The screen printing and the letterpress cylinders are mechanically coupled to each other in such a manner that they have opposite and absolutely the same surface velocity. In cases when it is desired to obtain an improved impression of the liquid printed-on by the letterpress cylinder into the printed planar structure e.g. by giving the impression a larger diameter, it is necessary to insert variable-speed gearing between the cylinders in order to obtain a uniform surface velocity.

The screen printing cylinder is also provided with a wiper 10 which extends parallel to the axis of the cylinder and which rests with an edge spring-elastically against the part of the inner wall which is opposite the letterpress cylinder. The leading edge of this wiper forms a variable angle between to with the entering direction of the printed fabric material. The amount of liquid 11 pressed through the openings of the screen printing cylinder by the wiper per unit area of printed material increases with decreasing angle. By using the wiper and by varying the viscosity of the adhesive material dispersion, the specific amount of application can be controlled. A commonly used amount of application of 10 grams per square meter (g/m.sup.2) is obtained, for instance, in the present case, using an aqueous adhesive matter dispersion on the basis of terpolyamides of laurinlactam, caprolactam AH salt in the ratio of 2:1:1 with a solids content of 40% and a viscosity of 13,000 cp and a setting angle of the wiper of

The planar structure leaving the printing station was warmed up on the underside by infrared radiators 12 in order to accomplish partial removal of excess moisture. A comparable effect can also be achieved by conducting the planar structure on one side over one or several heated cylinders. The fabric material pre-fixed there was seized by a tentering frame and dried at the same velocity at by means of hot air.

The binder contained in the fabric web material was dried and condensed completely after 5 days storage. The material leaving the dryer could be used directly as a fixation insert. The material was stable in washing and chemical cleaning and showed good adhesive strength versus commercial outer materials.

The special advantages of the method according to the invention become clear by the example of the above-described preparation of fusible interlining. These advantages consist primarily in that the patterns applied to the surfaces not only can be correlated in printing the most different materials and therefore, also in fixed relation to each other, but also in that the patterns can be defined with their dimensions exactly, without mutual degradation as to their dimensions. By modifying the viscosity of the liquids applied to both surfaces, it is possible to determine their depth of penetration in dependence on each other or independently of each other. Thus a targeted influence of the internal structure as well as a targeted influence on the surface structure of porous materials is possible. This makes it possible to determine the mechanical and technological properties in a planned manner. It is a further advantage that all known printable liquids and pastes can be processed without limitation and, thus, also polymers which can readily be crosslinked through the addition of catalysts. With respect to the solidification of fabric-web materials, this feature is of great importance, because undesirable binder dislocations during the necessary drying operation can thus be prevented.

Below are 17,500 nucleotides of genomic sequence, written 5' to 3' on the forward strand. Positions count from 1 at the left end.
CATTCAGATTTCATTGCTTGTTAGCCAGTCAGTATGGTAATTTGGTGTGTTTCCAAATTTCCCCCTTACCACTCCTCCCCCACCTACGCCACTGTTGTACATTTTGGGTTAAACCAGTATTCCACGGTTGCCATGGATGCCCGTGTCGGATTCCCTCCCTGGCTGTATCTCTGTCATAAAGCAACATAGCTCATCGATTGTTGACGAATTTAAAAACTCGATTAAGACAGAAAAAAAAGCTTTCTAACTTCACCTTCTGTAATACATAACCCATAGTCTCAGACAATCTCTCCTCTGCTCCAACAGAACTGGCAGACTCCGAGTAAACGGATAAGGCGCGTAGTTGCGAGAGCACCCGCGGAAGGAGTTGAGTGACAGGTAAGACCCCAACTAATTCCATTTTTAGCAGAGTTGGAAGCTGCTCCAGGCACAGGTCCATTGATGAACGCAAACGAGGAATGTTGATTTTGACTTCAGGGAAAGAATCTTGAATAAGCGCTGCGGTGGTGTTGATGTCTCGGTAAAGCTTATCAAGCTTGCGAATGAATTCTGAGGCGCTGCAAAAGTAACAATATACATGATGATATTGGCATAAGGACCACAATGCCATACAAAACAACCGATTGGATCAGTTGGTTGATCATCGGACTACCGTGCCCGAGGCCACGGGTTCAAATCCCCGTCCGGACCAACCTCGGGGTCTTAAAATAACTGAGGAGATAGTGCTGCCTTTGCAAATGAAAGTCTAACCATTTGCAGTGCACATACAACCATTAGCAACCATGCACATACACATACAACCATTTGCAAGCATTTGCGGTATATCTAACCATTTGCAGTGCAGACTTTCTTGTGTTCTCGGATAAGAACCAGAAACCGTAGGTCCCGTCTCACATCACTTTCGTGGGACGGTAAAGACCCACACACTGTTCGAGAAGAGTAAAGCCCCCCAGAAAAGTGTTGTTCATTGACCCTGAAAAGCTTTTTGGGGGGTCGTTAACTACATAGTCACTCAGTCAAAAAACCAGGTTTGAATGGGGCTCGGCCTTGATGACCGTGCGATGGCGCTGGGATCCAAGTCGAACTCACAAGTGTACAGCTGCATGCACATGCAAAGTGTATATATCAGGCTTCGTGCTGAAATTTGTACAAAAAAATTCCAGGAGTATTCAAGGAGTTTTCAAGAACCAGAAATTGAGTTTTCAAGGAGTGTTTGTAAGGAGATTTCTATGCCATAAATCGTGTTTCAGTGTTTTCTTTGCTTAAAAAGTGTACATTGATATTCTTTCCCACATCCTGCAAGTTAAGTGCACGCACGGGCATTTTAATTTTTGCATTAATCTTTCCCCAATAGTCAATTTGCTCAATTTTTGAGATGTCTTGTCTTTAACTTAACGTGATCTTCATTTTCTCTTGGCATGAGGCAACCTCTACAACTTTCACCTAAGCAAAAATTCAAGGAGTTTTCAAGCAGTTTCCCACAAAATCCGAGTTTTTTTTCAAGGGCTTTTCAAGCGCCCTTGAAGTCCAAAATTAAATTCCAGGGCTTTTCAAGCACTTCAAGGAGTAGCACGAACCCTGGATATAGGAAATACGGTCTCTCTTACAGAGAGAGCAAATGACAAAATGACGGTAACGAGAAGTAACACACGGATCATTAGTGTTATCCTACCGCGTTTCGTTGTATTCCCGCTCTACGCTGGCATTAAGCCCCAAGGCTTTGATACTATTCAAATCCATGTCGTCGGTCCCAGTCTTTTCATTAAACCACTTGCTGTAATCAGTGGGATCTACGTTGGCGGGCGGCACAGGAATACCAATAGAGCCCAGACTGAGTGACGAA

1. A method for making fusible interlinings by reinforcing non-woven porous sheets comprising printing on one surface of said sheet a cross-linkable binder and on the opposite surface of said sheet printing a thermally softenable adhesive, and solidifying said adhesive and binder, wherein the binder is printed into the one surface of said sheet by means of relief or photogravure printing and the thermally softenable adhesive is simultaneously printed onto the opposite surface of said sheet directly opposite the binder by means of a screen printing process.

2. The method of claim 1 wherein the binder and adhesive are printed in a pattern.

3. The method of claim 1 wherein the binder is printed at a different pressure than is the adhesive.

4. A method for making fusible interlinings, comprising the steps of:

preparing a porous non-woven fabric;
applying a cross-linkable binder to a first surface of said fabric by relieve or photogravure printing and simultaneously applying a thermally softenable adhesive to a second surface of said fabric in register with said binder by a screen printing process.

5. The method recited in claim 4, wherein:

the binder is a polyacrylate densified with methyl cellulose having a viscosity of 6,500 cP.
Referenced Cited
U.S. Patent Documents
1656170 January 1928 Cooper
2333172 November 1943 Grupe
3303779 February 1967 Giori
3672299 June 1972 Fulk
3903794 September 1975 Grupe
4103615 August 1, 1978 Cruz et al.
Foreign Patent Documents
1188996 September 1959 FRX
970301 September 1964 GBX
2015929 September 1979 GBX
Patent History
Patent number: 5000090
Type: Grant
Filed: Jul 8, 1985
Date of Patent: Mar 19, 1991
Assignee: Firma Carl Freudenberg (Weinheim/Bergstr.)
Inventors: Bohuslav Tecl (Weinheim), Jurgen Knoke (Weinheim), Sepp Wagner (Gorxheimertal-Trosel), Erich Fahrbach (Weinheim)
Primary Examiner: J. Reed Fisher
Law Firm: Kenyon & Kenyon
Application Number: 6/753,798
Current U.S. Class: Processes (101/170); Processes (101/129)
International Classification: B41F 1500; B41F 900;